The modern RC's have defined it so narrowly that it is basically meaningless now, ie the Pope is infallible except when he's not.
false
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« Reply #51 on: September 03, 2010, 01:45:32 PM »

Sincerely, if the Bishop of Rome were to speak ex-cathedra that the "Orthodox church is the true Church", and confess the Creed sans the Filioque; what then could be said?  It is an interesting scenario no matter which way you lean, is it not?
No, because if he became Eastern Orthodox, he would no longer be Catholic, and a non-Catholic cannot be the Pope. Therefore the ex-pope would not be infallible anymore.
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« Reply #52 on: September 03, 2010, 01:46:14 PM »


There is nothing in Catholic dogma that states that the best words possible will always be used when the Church defines doctrine.

Phew!  That's a major worry, when the Popes are not very competent with the Latin language!!

And especially because Mary tells us that the only way for the Popes to express Catholic teaching with any exactitude is in the Latin Language!   Sad
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« Reply #53 on: September 03, 2010, 05:42:46 PM »

I think its pretty easy to tell. When the Pope says something along the lines of "I solemnly declare, define, etc..." or "All Catholic must believe..." He is speaking ex cathedra.

The argument you are providing sounds alot like when we Catholics accuse EOs about not being clear on dogma.

Dear Papist,

I hope you don't think I'm repeating this question, but as Iconodule said, I'm beginning to feel as if this doctrine of Papal infallibility is no different than believing in episcopal or conciliar infallibility, that they're infallible only when they profess correct doctrine.  Then there's really no need to debate or discuss infallibility anyway.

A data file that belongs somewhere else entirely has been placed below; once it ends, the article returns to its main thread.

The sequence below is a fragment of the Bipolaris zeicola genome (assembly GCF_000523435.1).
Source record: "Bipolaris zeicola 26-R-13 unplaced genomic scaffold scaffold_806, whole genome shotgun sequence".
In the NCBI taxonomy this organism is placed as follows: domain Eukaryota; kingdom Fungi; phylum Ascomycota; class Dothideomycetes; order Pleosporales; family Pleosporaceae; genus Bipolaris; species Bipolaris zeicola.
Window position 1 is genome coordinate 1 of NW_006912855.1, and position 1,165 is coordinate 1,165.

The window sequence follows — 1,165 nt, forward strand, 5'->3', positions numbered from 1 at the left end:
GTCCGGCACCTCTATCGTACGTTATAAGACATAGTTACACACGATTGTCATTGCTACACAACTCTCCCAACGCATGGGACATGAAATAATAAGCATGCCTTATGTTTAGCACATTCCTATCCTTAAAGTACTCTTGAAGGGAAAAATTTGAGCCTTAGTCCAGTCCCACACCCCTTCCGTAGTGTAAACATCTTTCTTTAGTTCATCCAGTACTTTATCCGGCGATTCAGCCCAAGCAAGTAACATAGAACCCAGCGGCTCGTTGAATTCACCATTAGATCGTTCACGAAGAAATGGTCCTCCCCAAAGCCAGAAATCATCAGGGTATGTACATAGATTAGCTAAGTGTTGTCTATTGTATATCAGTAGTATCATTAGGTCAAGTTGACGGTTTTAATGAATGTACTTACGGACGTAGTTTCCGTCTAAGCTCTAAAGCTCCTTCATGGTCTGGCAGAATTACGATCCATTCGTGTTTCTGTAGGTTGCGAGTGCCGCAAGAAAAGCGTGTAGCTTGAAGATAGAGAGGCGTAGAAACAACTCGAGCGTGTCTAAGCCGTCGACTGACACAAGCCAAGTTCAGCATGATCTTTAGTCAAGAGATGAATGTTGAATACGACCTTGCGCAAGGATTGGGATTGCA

Nevertheless, you said "All Catholics must believe"...what if, as an official decree, assuming ex cathedra, the Pope declares that "All Catholics must believe" something that goes against true Orthodox beliefs?
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« Reply #54 on: September 03, 2010, 06:16:35 PM »

The modern RC's have defined it so narrowly that it is basically meaningless now, ie the Pope is infallible except when he's not.
false

Could you please address the issue and explain why what he says is false?
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« Reply #55 on: September 03, 2010, 07:03:34 PM »


seem to me to hide the fact that you are terrified that there will be union in your lifetime
 

I think you have unrealistic hopes for union and perhaps the terror is more on your side where you fear that it will not come about in the quick timeframe you wish.

I think that last Friday's reception of Fr Gabriel (Bunge) into Orthodoxy shows that he, like me, sees little hope of union within our lifetime.  If he did he would have remained with the Roman Catholic Church.

It's all right, Peter.  I will have this to say and then I'll fold on this thread.

Father Ambrose: